“In housing markets that we consider to be affordable, a house price to income ratio of between three and five is considered affordable. That’s not the case in most of our major cities right now.”

Current data shows that multiple nationwide is currently 6.6. In Auckland it is 8.1, Wellington 6.14, Christchurch 5.84, Hamilton 6.57 and Dunedin 5.7. In Queenstown-Lakes, the multiple is almost 15.

“Over time as you moderate house prices and incomes grow, [three to five] is what we would like to see things get to, but as I say, that is not going to happen immediately and it is not going to even happen in the next two to three or four years. This is something that has to happen in the medium- to long-term.

“And unless we do that, house prices will continue to go up and people will continue to be locked out of the housing market.

“I want house prices to be affordable, and a house price to income ratio of seven, eight, nine, 10, 11, 12, in some cases 13 to one in some parts of New Zealand is not affordable, entrenching inequality and poverty in our cities.”

He refused to give an exact timeframe, saying that would be making the same mistake the Labour-led government did in claiming it could build 100,000 houses in 10 years.

“Land markets and the economy is much more complicated than that. What I am saying to you is that we have [an] extensive and comprehensive work programme based on evidence to make housing more affordable in the medium- to long-term.”

rnz

Continue Reading

Latest News

Everton punishment reduced to six points

Published

on

Everton have had their points deduction for a breach of the Premier League’s profitability and sustainability rules reduced to six points from 10 after an appeal, the club and the Premier League said on Monday.

Everton were docked points with immediate effect in November after being found to have breached profitability and sustainability rules (PSR) relating to losses.

“An independent Appeal Board has concluded that the sanction for Everton FC’s breach of the Premier League’s Profitability and Sustainability Rules (PSRs), for the period ending Season 2021/22, will be an immediate six-point deduction,” the Premier League said in a statement.

The original points deduction meant Everton dropped from 14th in the standings into the relegation zone with four points. The club filed an appeal against the initial deduction, which they labelled “wholly disproportionate and unjust”.

“Everton can confirm an Appeal Board has concluded that the points deduction imposed by an independent Premier League Commission in November be reduced from 10 points to six points, with immediate effect,” a club statement said.

The sanction was appealed on nine grounds, each of which related to the sanction, rather then the breach and two of those nine grounds were upheld by the Appeal Board.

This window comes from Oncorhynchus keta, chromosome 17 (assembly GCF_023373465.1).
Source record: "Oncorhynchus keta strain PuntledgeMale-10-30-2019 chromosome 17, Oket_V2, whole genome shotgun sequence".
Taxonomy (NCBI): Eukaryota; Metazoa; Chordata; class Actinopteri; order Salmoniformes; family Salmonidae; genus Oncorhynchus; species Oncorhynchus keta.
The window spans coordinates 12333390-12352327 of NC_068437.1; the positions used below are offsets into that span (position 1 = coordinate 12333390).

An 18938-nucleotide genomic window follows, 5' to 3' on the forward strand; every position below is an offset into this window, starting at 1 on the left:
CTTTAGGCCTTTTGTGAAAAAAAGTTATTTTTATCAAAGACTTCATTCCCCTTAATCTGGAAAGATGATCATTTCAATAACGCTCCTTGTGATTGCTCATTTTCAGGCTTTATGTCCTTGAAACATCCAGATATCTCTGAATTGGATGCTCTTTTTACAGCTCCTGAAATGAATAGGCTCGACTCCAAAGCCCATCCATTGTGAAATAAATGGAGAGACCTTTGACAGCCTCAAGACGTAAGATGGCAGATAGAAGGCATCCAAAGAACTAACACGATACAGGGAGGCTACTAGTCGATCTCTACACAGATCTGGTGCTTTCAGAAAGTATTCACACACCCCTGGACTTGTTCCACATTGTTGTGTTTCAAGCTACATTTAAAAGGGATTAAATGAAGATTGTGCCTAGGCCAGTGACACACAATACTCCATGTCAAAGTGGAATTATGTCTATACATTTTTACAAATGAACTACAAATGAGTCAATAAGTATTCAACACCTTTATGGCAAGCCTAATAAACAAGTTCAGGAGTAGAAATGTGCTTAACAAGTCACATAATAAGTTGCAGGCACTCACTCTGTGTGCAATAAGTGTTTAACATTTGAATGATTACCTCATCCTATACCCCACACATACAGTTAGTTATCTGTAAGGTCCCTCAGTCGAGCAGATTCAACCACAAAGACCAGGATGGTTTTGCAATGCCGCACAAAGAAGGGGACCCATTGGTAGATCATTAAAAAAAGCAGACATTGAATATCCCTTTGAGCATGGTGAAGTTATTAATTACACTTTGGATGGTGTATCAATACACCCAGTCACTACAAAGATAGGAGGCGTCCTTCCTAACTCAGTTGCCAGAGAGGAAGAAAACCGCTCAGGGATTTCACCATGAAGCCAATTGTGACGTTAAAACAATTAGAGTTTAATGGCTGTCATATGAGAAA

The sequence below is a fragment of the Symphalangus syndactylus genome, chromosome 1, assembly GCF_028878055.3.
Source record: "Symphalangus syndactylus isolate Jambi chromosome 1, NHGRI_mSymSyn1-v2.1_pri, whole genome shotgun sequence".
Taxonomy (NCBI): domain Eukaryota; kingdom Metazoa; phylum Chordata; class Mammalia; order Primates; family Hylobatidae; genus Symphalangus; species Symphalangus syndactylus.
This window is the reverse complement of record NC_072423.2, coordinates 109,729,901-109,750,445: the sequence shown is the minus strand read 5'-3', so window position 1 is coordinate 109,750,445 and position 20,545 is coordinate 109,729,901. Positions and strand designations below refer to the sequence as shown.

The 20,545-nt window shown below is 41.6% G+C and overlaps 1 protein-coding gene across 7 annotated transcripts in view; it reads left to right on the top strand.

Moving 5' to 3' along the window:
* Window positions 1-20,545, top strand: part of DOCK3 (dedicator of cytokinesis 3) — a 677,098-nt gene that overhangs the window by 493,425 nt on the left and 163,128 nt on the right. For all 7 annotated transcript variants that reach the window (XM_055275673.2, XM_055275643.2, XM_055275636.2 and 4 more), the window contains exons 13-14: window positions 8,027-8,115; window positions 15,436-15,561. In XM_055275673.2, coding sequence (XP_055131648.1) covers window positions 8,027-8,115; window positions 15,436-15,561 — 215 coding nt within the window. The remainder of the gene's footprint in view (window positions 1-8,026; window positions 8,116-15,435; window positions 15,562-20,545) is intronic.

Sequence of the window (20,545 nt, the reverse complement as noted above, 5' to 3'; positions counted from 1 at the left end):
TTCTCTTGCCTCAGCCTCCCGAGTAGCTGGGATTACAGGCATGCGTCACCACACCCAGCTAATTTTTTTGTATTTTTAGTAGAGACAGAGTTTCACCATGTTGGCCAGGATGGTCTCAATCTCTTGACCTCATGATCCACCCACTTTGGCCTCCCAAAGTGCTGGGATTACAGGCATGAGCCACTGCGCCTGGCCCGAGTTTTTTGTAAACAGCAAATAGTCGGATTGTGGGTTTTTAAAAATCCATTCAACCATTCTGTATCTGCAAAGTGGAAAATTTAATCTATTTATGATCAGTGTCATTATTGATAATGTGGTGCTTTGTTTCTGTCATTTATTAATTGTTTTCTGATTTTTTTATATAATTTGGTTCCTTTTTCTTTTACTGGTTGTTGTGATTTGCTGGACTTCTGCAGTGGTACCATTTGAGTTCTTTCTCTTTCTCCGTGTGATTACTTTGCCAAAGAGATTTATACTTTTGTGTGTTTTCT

Everton admitted to a breach of PSR for the period ending with the 2021-22 season, with their total losses for that period amounting to 124.5 million pounds according to an independent commission.

According to the Premier League’s Financial Fair Play regulations, clubs are permitted to lose a maximum of $216 million over a three-year period.

The Merseyside club recorded four straight wins after their deduction to climb up to 16th, but have been dragged back into the relegation battle following a run of nine league games without a victory.

The reduction means Everton move up to 15th in the standings with 25 points, five points above the relegation zone.

The club say they are still considering the wider implications of the decision and will make no further comment at this time.

Everton were then charged once again by the Premier League in January for a separate PSR breach, along with Nottingham Forest.

Everton players celebrate

Everton players celebrate Photo: PHOTOSPORT

Both clubs were referred to the chair of the Judicial Panel, the Premier League said, who will appoint an independent commission to determine the appropriate sanction, which may include a further deduction for the Sean Dyche-led club.

A second points penalty would increase risk of relegation and add to the uncertainty over the future of Everton, who are currently in the midst of protracted takeover talks with U.S. investment fund 777 Partners and also hoping to move to a new stadium ahead of the 2025-26 season.

BACKGROUND ON OTHER CLUBS

Last year, Manchester City were referred to an independent commission over more than 100 alleged breaches of finance rules since the club were acquired by the Abu Dhabi-based City Football Group in 2008.

No verdict has been reached in that case. Premier League CEO Richard Masters said last month that a date had been set for a hearing. City have denied any wrongdoing.

Clubs in England’s top flight have been docked points before.

Middlesbrough had three points deducted in 1997 when they failed to fulfil a fixture, while Portsmouth received a nine-point penalty in 2010 when the financially-troubled club entered administration.

-Reuters

Continue Reading

Trending

Copyright © 2022 The Buzz: Powered by Apna Network Limited - Concept by Digital Hub NZ